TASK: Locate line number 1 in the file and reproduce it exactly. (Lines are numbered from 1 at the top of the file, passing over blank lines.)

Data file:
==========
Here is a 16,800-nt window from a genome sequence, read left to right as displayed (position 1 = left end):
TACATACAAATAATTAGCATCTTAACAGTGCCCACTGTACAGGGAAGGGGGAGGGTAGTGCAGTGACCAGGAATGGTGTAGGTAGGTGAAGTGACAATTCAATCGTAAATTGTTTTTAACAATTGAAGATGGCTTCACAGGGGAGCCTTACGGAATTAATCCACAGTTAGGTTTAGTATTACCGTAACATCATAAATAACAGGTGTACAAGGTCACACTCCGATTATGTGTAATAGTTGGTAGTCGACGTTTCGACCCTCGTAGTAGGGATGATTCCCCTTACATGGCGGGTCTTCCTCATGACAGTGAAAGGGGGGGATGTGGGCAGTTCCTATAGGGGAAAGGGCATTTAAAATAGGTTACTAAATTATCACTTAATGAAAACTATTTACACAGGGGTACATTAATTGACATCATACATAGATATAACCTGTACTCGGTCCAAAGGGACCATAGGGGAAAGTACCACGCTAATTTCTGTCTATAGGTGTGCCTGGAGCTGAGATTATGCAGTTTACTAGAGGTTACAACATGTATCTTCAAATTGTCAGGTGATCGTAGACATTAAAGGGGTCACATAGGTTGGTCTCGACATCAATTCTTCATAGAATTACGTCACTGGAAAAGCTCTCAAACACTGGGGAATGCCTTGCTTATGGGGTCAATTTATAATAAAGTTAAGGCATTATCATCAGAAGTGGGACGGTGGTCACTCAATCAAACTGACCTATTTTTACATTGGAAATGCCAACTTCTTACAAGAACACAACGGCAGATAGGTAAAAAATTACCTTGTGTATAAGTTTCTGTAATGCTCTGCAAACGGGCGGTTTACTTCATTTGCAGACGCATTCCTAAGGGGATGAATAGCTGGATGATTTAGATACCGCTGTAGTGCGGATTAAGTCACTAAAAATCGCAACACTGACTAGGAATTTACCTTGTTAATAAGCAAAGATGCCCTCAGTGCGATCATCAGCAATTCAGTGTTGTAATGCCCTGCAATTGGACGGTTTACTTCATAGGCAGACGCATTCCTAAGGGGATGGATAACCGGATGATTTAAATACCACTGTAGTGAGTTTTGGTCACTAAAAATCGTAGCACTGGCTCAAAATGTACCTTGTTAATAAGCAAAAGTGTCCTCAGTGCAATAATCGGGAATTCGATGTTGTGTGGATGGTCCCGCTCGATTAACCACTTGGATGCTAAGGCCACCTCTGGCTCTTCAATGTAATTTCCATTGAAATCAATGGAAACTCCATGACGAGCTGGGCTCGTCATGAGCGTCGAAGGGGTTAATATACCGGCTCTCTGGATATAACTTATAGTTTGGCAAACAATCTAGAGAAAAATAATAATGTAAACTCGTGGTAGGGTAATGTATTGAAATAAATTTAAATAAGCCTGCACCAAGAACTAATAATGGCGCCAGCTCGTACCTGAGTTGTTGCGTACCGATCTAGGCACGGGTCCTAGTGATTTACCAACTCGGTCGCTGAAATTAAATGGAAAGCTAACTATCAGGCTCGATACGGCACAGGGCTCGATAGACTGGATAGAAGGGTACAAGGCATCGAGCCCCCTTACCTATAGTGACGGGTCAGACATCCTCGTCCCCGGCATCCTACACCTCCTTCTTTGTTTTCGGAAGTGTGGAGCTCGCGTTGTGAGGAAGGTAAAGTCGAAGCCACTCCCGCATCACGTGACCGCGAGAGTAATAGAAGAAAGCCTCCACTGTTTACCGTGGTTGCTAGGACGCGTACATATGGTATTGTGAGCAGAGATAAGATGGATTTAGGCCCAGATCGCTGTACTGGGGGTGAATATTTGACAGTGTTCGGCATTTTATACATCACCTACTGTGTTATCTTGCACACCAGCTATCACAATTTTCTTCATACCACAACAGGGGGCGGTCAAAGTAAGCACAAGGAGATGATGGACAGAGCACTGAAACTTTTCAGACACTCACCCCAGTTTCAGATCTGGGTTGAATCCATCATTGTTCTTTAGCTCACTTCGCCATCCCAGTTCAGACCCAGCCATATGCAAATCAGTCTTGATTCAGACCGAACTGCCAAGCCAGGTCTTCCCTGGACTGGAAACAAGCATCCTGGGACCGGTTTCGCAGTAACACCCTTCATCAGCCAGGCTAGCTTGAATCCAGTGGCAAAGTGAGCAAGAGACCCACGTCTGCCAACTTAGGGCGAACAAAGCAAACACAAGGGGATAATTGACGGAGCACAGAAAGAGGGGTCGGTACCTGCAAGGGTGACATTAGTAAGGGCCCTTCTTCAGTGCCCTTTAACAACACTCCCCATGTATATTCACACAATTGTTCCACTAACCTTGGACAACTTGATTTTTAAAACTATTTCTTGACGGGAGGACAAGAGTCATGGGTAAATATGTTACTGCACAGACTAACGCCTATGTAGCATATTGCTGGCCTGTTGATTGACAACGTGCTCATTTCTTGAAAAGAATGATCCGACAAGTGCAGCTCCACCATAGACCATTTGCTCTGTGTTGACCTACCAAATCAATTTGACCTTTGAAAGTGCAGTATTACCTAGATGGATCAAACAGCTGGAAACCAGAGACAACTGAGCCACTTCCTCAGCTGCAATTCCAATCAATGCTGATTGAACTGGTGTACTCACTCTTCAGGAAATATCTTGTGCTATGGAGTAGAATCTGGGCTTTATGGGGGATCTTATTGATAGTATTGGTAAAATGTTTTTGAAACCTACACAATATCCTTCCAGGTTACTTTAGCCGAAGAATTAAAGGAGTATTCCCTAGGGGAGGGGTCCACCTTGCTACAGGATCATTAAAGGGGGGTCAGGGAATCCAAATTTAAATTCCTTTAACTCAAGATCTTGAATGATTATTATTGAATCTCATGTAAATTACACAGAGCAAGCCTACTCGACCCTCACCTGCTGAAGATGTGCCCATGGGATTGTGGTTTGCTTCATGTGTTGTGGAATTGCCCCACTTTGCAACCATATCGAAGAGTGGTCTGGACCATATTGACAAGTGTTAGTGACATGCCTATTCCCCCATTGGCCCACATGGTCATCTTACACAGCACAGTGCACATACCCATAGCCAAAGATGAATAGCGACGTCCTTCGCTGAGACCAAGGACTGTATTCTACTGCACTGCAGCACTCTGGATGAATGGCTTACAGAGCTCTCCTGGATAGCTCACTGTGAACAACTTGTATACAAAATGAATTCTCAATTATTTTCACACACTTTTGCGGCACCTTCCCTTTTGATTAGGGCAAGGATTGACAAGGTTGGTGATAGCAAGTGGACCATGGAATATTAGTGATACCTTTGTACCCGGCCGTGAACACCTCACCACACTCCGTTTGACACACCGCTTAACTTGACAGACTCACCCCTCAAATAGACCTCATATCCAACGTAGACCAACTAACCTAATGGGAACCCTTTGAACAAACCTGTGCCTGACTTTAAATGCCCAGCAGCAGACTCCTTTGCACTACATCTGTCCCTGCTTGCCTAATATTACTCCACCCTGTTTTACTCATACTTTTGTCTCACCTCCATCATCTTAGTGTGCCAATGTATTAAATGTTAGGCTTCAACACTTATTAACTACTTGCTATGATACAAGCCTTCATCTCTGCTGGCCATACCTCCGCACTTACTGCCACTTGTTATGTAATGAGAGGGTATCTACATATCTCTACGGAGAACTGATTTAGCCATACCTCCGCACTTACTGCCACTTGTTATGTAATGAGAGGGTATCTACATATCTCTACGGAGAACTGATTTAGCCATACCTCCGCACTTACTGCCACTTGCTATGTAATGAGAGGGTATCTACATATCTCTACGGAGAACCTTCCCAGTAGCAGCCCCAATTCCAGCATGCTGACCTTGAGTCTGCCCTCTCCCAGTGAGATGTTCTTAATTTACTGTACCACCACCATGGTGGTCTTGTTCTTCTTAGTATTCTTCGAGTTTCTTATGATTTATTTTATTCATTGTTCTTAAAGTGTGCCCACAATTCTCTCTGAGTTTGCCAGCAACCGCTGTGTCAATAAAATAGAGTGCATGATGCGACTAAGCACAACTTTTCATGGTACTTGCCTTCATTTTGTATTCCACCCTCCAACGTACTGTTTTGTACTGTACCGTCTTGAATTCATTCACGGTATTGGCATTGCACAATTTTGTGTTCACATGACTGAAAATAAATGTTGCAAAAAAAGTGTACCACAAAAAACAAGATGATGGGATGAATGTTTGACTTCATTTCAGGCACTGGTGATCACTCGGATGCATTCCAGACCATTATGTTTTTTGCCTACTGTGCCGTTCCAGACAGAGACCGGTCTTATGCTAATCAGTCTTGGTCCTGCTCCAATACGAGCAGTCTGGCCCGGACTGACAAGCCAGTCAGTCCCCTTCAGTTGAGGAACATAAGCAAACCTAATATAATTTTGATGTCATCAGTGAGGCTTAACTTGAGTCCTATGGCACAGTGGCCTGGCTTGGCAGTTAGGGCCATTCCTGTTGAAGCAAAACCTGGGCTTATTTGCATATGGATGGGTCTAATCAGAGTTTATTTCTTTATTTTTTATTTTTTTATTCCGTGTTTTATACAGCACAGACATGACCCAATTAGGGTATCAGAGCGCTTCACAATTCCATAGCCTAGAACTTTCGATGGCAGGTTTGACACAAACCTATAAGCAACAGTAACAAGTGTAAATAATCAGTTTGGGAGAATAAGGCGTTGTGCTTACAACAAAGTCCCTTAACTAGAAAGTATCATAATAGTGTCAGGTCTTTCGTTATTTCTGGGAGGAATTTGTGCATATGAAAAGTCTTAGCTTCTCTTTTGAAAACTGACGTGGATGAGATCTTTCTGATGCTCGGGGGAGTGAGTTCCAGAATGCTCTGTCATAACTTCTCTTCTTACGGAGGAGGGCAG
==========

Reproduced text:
Here is a 16,800-nt window from a genome sequence, read left to right as displayed (position 1 = left end):